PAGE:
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July 9, 2021
In the coming months, the Council is expected to finalize a vision document to guide the future growth of our community.
It is called “Thrive Montgomery 2050” and you may have heard something about it.
It is not a rezoning nor does it allow anyone to do anything with their property that they cannot do already. Instead, it is a broad vision with objectives and strategies that can be implemented with future community-driven plans.
Some opponents, including the County Executive, are calling on the Council to stop working on this initiative, despite the fact that it has been underway for nearly two years and we have received public testimony and input from hundreds of residents.
While I don’t support delay, I certainly think we can improve on the draft that we received and I am reading through the feedback I am receiving.
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May 10, 2021
Montgomery County can find success as a place where companies grow and thrive, providing jobs for our families and communities — but we have to be forward thinking and play the long game.
It is not about tax cuts for the wealthy and that tired anti-government agenda — it is about making smart decisions and savvy investments in our future.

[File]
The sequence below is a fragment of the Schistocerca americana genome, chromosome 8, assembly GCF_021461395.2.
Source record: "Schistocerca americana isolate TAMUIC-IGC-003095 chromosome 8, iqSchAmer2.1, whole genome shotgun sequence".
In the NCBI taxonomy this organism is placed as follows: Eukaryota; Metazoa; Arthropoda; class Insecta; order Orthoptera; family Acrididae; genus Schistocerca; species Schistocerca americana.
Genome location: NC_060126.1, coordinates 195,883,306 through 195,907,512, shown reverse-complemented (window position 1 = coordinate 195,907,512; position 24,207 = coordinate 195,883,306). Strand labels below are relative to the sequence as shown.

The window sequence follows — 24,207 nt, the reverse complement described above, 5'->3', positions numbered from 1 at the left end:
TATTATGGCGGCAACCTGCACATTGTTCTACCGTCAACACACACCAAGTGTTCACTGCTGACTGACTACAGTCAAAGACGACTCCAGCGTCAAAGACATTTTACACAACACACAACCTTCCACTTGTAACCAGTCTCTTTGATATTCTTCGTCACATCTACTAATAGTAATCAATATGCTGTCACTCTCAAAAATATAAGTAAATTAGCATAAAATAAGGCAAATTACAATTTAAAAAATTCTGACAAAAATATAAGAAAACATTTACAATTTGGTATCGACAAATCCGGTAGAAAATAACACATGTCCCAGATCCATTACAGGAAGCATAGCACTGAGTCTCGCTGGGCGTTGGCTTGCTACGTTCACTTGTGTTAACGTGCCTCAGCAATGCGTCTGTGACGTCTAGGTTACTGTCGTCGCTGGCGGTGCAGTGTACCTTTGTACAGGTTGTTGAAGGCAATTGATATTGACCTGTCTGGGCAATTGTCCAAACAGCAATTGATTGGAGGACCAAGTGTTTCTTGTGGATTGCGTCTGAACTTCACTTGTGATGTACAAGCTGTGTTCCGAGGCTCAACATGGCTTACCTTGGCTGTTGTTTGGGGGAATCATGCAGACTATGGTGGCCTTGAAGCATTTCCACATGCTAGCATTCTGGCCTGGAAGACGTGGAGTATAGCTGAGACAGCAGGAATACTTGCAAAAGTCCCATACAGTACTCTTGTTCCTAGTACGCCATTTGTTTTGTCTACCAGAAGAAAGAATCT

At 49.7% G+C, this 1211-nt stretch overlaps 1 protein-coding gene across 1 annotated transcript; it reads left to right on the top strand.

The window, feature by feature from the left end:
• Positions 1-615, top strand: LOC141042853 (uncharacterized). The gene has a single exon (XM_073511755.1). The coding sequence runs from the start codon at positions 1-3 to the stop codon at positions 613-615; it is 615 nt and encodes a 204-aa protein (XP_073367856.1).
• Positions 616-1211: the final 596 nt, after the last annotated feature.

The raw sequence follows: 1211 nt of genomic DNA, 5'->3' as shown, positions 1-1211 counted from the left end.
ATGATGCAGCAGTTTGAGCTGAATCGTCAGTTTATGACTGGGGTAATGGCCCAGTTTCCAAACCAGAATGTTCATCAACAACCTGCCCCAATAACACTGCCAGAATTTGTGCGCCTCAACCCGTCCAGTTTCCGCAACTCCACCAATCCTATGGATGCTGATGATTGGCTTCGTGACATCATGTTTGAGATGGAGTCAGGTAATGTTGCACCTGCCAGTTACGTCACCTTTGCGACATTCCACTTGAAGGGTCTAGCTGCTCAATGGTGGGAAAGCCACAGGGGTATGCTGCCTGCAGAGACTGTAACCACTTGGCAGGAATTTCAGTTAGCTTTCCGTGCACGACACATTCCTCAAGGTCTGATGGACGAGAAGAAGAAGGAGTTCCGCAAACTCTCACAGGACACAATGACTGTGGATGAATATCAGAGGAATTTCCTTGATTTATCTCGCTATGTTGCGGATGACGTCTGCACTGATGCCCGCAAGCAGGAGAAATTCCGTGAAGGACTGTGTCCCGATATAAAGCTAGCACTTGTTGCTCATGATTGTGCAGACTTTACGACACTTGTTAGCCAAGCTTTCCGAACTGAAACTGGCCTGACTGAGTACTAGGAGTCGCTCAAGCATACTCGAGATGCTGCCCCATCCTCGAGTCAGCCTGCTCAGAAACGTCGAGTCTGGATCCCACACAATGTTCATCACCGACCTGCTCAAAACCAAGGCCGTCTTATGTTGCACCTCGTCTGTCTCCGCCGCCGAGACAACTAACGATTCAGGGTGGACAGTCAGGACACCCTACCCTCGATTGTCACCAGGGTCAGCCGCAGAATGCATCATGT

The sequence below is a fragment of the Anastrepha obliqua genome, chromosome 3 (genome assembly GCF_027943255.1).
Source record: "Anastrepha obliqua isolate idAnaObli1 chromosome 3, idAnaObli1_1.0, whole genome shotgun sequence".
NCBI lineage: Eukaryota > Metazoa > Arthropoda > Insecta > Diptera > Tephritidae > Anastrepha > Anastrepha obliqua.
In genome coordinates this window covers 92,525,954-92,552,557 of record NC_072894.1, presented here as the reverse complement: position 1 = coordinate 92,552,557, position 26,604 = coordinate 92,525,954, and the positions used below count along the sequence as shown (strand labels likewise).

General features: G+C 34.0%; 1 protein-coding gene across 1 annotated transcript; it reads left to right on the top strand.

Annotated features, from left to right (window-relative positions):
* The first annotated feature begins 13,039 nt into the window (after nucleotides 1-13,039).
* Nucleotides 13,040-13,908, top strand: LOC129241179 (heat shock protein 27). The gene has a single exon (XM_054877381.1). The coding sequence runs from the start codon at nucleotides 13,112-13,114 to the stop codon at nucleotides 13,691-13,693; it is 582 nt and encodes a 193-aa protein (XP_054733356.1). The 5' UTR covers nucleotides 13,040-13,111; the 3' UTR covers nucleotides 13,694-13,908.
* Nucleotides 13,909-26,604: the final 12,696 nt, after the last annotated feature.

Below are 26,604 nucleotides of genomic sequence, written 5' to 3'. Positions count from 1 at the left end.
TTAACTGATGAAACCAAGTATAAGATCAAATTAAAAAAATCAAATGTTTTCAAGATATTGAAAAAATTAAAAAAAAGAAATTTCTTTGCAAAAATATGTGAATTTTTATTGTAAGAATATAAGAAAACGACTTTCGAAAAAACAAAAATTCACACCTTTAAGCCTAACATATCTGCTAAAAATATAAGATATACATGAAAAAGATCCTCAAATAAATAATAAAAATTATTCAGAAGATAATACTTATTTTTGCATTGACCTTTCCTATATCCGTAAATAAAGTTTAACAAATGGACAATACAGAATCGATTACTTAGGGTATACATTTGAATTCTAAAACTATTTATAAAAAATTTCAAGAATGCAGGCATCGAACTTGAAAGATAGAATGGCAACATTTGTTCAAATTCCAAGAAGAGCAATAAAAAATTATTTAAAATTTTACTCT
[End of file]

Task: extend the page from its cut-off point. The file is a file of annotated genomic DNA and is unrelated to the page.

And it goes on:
That’s why I am so excited to share the news about an important partnership that the County is now backing to land a Federal Pandemic Prevention Center.
Some of the world’s top scientists and biotech leaders have come together through a regional economic development organization to propose a federal strategy to advance medical breakthroughs for dangerous pathogens — before they become pandemics.
This exciting idea has even won the philanthropic backing of the Gates Foundation.
For example: with funding, scientists could develop monoclonal antibody treatments for various coronaviruses that are known but not yet circulating among humans — and stockpile those recipes in case one of the coronovarises becomes a pandemic.
Montgomery County is the natural place to house this new center. With the NIH, FDA, and a powerful life sciences industry, we are already an epicenter of global pandemic response.